The federal Employee Retirement Income Security Act (ERISA) provides guidance for retirement plans as well as welfare benefit plans provided by employers. This includes 401(k) plans, profit sharing plans, pensions, life insurance, health insurance, disability plans, dental, and other benefits. The Department of Labor (DOL) enforces ERISA compliance as well as ensures that employers who offer benefits plans comply with the law.
ERISA compliance is an important issue for employees receiving benefits from their employers. If you think your employer or benefits plans are not in compliance with ERISA, contact an ERISA attorney at CJ Henry Law Firm, PLLC today.
Most health and welfare plans for employees must comply with ERISA. This is true no matter the size of the plan group or employer. ERISA applies to all group health plans sponsored by employers, including self-insured and fully insured plans. All private organizations, including non-profits, must meet ERISA compliance. However, plans offered by the government, including federal, state, and local entities, do not have to comply with ERISA. It is important to note that benefits considered “regular payroll practice,” such as overtime pay, paid medical leave, and unfunded sick pay, are also exempt from ERISA compliance.
Although employers don’t have to establish retirement accounts for their employees, if they choose to offer them, they must be compliant with ERISA. This means that they must meet minimum standards for retirement plans offered by private employers.
ERISA compliant retirement plans must do the following:
The DOL may penalize retirement plans that are not ERISA compliant, and participants may have recourse.
ERISA compliance is important for employer provided benefits. Such plans should provide plan participants with the following:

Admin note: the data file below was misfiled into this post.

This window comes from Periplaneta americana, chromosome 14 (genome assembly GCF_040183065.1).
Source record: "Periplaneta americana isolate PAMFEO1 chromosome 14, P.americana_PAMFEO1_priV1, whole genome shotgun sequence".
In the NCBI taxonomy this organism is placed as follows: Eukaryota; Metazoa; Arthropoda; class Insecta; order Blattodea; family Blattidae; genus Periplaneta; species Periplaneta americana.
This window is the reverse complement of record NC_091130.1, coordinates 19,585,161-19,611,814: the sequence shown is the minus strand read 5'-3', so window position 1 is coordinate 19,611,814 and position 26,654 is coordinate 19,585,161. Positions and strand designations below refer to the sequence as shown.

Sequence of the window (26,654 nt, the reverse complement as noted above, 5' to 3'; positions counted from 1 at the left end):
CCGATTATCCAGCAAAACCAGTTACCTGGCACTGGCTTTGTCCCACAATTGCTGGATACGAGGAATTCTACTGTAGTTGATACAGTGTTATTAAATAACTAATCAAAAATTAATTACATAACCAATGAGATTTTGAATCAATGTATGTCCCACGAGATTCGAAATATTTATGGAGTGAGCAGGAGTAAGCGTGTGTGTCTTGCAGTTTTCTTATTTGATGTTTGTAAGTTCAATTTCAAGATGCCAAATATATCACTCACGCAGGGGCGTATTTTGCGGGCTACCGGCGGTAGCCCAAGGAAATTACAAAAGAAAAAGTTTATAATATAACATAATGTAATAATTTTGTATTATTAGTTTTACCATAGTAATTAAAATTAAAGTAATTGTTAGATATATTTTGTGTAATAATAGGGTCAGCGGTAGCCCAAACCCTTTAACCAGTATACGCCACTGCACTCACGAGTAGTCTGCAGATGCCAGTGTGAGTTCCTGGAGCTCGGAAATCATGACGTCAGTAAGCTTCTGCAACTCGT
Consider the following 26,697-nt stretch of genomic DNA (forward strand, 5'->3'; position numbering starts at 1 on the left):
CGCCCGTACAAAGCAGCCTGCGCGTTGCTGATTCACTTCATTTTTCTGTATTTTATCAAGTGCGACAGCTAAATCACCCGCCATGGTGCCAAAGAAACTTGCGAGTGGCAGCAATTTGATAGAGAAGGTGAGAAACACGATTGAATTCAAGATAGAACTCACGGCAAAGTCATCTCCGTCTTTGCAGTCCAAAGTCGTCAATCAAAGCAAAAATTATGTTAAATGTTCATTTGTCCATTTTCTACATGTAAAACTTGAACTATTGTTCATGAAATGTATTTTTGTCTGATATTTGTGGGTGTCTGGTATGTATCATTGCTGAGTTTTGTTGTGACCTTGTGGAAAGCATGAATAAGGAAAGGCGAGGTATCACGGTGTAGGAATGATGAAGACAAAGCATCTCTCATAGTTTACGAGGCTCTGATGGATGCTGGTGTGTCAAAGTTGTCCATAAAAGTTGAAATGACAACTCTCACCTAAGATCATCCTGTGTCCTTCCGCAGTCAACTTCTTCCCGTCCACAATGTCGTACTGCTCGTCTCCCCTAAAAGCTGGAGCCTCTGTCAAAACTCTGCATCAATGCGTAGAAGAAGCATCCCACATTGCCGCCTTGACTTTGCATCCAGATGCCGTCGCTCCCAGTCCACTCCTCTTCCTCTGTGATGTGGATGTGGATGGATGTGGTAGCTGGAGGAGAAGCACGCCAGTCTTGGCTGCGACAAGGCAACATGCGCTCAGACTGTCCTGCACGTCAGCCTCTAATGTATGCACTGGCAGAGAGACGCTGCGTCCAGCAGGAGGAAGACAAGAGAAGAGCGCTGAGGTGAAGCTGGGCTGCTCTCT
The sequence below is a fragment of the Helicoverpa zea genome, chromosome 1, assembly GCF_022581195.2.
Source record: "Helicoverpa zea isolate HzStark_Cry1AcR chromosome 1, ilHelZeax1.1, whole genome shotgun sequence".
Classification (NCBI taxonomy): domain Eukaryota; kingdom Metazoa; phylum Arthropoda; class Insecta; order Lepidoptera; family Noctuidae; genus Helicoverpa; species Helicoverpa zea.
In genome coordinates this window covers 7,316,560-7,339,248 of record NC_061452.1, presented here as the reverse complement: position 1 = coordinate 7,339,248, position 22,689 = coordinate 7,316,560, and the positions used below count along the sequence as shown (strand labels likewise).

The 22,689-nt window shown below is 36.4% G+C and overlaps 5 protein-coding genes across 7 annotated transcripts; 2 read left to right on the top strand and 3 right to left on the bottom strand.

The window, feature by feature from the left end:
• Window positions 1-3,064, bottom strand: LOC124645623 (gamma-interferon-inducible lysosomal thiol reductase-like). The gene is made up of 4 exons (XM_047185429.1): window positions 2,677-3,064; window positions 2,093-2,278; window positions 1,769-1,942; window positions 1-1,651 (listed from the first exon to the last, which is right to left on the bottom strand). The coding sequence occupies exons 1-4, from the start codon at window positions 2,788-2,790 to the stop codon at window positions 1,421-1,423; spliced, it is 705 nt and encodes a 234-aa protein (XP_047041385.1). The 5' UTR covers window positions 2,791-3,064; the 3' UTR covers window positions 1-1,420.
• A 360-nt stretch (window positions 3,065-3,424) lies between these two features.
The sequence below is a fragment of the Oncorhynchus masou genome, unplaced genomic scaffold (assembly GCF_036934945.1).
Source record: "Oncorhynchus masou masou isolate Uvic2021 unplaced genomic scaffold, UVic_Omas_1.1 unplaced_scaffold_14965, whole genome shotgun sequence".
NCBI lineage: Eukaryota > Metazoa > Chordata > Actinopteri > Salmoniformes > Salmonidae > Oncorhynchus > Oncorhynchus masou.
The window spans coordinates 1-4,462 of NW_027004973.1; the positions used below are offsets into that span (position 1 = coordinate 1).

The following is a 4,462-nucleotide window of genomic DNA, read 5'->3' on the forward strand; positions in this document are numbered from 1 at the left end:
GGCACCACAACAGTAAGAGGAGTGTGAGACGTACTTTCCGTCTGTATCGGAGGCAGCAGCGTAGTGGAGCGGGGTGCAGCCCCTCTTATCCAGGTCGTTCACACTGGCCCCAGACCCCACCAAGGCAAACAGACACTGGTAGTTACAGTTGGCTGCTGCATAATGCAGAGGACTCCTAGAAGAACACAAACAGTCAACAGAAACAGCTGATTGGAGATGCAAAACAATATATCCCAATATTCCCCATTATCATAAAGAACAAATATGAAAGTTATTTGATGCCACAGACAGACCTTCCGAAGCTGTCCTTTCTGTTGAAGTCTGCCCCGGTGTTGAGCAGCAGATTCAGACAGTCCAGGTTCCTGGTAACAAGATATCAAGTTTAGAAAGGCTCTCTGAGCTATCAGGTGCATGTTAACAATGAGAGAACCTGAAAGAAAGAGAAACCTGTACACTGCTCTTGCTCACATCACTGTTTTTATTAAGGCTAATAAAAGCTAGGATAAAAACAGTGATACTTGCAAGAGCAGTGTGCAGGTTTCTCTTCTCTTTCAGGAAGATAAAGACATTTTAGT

A summary plan description (SPD) must be provided to plan participants for ERISA compliance. The SPD communicates rights and obligations to plan participants. It may list processes and procedures through which you can file a claim and your rights when you file a claim for benefits. It will also describe your obligations under the plan, or what you should do in order to obtain benefits. The document must be in plain language that participants can easily understand.
When signing up for benefits, plan participants usually receive an SPD. However, in order to meet ERISA compliance, employers must distribute SPDs within 90 days of when a participant obtains coverage. If the employer does not distribute an SPD, then the plan may not be ERISA compliant.
A certificate of coverage is a document that displays details about the benefits of the plan. Participants may use the certificate of coverage as proof that they have ERISA compliance and coverage under an employer provided plan. It should include the insurance company name, group and ID numbers, and other information necessary to make claims.
The summary of benefits is a booklet or document that details all of the benefits provided under an ERISA plan. This document offers information about coverage, co-pays, deductibles, and other information that participants will need in order to utilize benefits under an ERISA plan.
ERISA compliant plans must update participants when there are any changes to the plan. This may often be done through a Summary of Material Modification (SMM). ERISA provides guidelines for when SMMs must be provided and how changes to plans must be communicated to participants. These disclosures are an essential part of ERISA compliance.
Employer sponsored plans must submit reports to the DOL annually. This is generally done through a Form 5500. It is important to note that only certain ERISA regulated plans are required to file a Form 5500. The Form 5500 must then be summarized and distributed to plan participants through a Summary Annual Report (SAR). You should receive a SAR from your ERISA plan annually.
To learn more about ERISA compliance, contact CJ Henry Law Firm, PLLC.